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Your Son in a Dress

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Gay Uncle Brett Berk: There was an interesting, if not entirely original, article over at Salon recently about a father's struggle adjusting to his son's desire to dress up as Snow White for Halloween. Like most of these articles (which appear with an almost clichéd regularity on the parenting blogs), the sentiment expressed overall was one of alleged acceptance.

Unlike the Southern dads I spoke with for a consulting project I conducted for a major manufacturer of toy vehicles recently (dads who told me that if they caught their sons showing too much of an interest in "girly" things like cooking or sewing, they would have to "do something to correct for that"), the author of this piece claims to see in his son's dress-up urge not "a threat to my legacy, an insult to generations of men who fought wars and presided over propane grills," or anxiety over "a same-sex, vegan wedding ceremony," or a "rejection of power tools and the Super Bowl," but rather a fear of "a far more immediate evil ... children who mock other children."

In other words, the dad is suggesting that he's not concerned about his son's sexuality, but rather, what other kids might think of his son's sexuality. This trope is a cop-out at best, and counterproductive to boot -- and it's also one that's been overused by defensive parents in the face of their kids' non-gender-normative behavior or expression.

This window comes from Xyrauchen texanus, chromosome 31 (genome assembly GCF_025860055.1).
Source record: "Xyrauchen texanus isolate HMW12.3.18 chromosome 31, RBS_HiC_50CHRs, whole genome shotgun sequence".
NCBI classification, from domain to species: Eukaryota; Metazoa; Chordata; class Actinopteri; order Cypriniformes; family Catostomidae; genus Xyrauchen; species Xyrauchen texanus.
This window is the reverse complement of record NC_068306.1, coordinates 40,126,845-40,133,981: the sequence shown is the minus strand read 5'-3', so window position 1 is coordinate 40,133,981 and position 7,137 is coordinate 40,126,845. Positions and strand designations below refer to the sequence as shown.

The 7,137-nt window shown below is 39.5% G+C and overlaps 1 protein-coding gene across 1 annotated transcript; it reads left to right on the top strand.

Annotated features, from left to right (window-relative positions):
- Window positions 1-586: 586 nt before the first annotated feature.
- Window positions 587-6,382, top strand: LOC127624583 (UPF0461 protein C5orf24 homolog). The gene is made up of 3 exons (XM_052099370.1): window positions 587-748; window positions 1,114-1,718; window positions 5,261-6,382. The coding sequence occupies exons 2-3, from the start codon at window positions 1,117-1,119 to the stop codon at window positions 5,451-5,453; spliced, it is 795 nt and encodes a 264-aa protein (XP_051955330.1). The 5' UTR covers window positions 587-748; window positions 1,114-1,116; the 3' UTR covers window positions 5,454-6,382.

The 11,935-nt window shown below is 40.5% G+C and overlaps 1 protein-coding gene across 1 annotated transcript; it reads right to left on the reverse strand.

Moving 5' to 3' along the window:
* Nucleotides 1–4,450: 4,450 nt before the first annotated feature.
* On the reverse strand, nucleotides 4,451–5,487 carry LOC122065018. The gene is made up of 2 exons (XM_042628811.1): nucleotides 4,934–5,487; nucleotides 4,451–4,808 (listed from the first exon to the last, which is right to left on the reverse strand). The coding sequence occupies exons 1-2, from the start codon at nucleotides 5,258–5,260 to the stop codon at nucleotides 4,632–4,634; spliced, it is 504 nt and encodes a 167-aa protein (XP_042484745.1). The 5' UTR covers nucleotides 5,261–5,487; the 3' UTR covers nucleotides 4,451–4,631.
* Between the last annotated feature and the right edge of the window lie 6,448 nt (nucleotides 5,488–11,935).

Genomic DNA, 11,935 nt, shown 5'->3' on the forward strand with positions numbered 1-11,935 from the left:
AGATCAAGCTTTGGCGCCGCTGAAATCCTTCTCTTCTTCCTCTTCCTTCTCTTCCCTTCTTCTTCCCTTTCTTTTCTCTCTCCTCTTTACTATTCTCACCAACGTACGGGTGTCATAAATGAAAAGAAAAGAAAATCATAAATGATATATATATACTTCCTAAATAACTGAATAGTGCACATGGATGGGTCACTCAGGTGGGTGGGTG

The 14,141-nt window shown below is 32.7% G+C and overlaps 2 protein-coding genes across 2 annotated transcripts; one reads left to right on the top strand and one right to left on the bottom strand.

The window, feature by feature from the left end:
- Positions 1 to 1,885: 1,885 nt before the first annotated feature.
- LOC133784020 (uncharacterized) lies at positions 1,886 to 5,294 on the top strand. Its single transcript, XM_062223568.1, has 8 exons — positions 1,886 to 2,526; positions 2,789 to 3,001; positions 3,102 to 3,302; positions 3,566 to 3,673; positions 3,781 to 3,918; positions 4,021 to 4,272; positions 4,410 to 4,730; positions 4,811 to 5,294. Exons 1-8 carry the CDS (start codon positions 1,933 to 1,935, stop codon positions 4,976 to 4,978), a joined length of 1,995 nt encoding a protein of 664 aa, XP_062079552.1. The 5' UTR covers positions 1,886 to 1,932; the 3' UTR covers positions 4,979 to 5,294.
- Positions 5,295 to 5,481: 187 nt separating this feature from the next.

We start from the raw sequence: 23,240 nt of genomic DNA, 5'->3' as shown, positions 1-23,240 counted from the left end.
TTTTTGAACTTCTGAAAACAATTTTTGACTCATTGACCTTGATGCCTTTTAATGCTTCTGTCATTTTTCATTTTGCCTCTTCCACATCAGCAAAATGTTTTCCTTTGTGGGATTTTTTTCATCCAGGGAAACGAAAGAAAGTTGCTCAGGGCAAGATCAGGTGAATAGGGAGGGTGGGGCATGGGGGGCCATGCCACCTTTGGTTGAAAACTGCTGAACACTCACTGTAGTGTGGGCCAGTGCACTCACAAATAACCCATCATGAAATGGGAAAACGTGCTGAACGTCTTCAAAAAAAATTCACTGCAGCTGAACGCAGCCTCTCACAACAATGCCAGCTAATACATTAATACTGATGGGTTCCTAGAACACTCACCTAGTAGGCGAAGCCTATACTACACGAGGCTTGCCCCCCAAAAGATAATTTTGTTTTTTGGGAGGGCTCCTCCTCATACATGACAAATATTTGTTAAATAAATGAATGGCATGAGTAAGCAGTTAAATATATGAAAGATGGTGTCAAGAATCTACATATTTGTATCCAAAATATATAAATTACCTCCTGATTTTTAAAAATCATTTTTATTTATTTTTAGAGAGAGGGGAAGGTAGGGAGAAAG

Faustina Kleivan dressed as Adolf Hitler

Obviously, it's a parent's job to protect their child. Some might even call this an "instinct" (if we still have such things). But as an early-childhood expert, a professional gay, a frequent contributor on the subject of gender and human sexuality and a boy who dressed as a girl for Halloween in elementary school two years in a row (thirty-something years ago), I can tell this dad that the solution to any anxieties he may feel about his son's dress-up desires does not lie in either conveniently projecting them onto others or pushing his kid to cave in to conformity. It lies in learning that (to borrow a mixed metaphor from the world of sports) the best way to put people on the defensive is to be offensive.

But let's rewind for a second first, and recognize the importance of not overstating things. Studies have shown that our narrow and bifurcated societal vision of gender -- the dichotomous division of things into "male" or "female" categories -- is one of the most powerful and prevalent (and often blunt and divisive) tools we give kids for making sense of the world. In their efforts to carve order out of this often-nonsensical division, they have to try stuff out themselves, explore the borders and limits of things. So just as a girl who bites once is not necessarily setting herself up for a lifetime of cannibalism, a boy who wants to try on a dress once is not necessarily setting himself up for a lifetime of RuPaulism. Thus, there's no need to lose your mind about it.